The cult of the Virgin that grew up in the twelfth century spread during the thirteenth. The bells of Christendom began to ring the Angelus. The Office of the Virgin was recited daily. Our most beautiful cathedrals were dedicated to her. The idea of the Immaculate Conception began to take form in the minds of Christians who for centuries had meditated on the mystery of a Virgin chosen by God. … New religious orders—the Franciscans and the Dominicans—were true knights of the Virgin and spread her cult among the people…. (234-5)

In all the books written to glorify the Virgin, perhaps the idea that recurs most often is that Mary is Queen. (235)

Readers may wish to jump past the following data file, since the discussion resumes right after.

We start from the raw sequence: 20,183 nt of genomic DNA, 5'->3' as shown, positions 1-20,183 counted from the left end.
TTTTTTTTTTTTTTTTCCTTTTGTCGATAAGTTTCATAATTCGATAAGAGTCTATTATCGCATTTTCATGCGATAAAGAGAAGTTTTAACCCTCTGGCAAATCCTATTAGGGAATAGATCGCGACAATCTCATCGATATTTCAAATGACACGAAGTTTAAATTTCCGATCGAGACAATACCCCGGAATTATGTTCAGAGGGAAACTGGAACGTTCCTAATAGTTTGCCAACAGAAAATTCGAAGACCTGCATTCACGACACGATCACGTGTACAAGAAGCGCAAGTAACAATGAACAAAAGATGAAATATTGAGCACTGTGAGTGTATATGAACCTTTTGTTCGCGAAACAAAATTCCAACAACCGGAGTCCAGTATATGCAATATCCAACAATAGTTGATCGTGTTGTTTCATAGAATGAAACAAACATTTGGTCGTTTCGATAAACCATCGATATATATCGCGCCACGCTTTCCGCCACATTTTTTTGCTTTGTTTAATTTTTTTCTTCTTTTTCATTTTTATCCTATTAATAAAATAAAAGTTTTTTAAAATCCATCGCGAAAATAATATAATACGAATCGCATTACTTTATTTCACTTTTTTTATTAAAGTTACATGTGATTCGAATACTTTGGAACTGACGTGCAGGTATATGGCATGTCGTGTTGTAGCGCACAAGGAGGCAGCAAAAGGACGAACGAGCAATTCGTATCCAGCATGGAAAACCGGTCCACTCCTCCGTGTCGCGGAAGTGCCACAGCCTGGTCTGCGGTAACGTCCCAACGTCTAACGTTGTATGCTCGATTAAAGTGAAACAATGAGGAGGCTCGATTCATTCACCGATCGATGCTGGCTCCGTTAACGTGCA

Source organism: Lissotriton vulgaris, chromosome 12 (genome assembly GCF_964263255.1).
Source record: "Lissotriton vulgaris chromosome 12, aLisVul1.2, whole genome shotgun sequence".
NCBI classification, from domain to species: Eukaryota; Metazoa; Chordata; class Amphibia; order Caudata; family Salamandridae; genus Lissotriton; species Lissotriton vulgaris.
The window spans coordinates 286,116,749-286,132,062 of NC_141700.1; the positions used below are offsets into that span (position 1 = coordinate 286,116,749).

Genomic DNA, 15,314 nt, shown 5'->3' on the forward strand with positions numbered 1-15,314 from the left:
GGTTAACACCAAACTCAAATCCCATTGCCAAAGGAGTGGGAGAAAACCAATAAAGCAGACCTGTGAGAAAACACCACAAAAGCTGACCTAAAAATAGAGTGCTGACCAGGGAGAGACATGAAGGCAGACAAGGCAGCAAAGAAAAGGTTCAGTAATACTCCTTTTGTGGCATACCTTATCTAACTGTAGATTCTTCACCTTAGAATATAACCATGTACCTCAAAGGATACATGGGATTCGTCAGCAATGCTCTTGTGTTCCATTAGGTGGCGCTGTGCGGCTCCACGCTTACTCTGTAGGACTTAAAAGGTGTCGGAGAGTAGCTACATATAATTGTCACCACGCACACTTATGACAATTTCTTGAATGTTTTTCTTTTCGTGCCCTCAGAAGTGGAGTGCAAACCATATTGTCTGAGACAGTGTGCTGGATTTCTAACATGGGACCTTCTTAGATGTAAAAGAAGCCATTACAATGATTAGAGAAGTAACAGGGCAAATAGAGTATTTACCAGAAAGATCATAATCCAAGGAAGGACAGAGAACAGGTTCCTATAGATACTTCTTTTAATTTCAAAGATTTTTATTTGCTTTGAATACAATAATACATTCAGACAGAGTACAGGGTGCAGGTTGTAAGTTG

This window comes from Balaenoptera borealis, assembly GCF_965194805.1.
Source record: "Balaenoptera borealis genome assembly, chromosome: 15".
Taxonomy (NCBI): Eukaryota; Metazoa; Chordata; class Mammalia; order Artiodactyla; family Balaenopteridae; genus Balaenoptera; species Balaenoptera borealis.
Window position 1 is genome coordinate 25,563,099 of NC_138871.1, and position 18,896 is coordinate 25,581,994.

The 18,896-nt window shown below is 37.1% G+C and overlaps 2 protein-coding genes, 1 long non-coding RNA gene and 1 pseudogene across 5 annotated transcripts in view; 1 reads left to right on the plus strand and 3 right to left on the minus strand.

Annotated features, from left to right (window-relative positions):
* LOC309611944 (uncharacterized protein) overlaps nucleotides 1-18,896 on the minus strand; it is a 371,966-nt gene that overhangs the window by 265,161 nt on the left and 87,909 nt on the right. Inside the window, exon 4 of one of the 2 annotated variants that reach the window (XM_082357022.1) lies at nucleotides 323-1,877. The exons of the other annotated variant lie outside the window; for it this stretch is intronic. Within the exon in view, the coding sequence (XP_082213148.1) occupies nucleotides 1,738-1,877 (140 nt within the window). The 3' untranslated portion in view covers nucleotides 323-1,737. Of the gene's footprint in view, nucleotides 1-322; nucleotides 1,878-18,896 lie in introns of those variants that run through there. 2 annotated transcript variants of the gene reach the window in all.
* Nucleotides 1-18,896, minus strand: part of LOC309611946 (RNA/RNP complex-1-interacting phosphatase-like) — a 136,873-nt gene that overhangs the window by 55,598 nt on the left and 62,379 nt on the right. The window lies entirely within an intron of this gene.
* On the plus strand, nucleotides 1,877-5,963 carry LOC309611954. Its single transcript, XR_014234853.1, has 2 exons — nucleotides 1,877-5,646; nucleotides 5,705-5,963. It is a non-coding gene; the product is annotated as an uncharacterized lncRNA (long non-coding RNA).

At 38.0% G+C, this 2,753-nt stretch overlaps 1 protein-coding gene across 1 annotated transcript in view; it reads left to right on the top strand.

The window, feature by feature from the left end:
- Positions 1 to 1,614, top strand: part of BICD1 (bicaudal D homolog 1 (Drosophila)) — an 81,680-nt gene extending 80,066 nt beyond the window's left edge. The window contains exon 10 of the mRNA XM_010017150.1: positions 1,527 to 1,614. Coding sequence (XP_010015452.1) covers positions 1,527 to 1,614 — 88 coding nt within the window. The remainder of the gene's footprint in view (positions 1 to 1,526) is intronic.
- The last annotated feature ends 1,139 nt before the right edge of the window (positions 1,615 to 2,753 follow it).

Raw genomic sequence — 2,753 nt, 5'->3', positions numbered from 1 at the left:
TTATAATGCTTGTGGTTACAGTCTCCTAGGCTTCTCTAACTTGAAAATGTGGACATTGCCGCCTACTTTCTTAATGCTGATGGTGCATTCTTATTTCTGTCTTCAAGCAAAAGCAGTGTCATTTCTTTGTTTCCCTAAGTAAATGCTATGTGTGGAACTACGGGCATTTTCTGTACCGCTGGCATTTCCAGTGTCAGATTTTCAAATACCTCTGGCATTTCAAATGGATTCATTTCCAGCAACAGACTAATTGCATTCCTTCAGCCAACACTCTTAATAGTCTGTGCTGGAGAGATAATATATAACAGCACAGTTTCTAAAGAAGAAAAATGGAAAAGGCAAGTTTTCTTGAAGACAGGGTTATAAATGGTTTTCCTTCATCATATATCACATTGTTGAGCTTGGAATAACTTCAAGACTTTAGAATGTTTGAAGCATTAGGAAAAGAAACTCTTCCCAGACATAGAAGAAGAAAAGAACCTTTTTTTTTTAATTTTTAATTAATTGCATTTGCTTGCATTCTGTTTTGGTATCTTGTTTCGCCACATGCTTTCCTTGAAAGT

Among the many ideas and feelings that clustered around the Virgin in this period, the idea of royalty was the one best understood and most strongly expressed by artists. The Virgin of the twelfth and early thirteenth centuries is a queen… Mary is a queen who holds the King of the world. At no other period were artists able to confer such majesty upon the image of the mother of God. (235-6)

Toward the end of the thirteenth century, the Virgin of the theologians, as majestic as pure idea, seemed too remote from man. All the miracles attributed to her in the thirteenth century, all the times she appeared to sinners, merciful and smiling, had brought her closer to mankind. It was then that the artists, faithfully interpreting the feelings of the people, conceived the Virgin of the north portal of Notre-dame of Paris as a mother radiating maternal pride…the virgin had grown to womanhood; she is a mother. (239)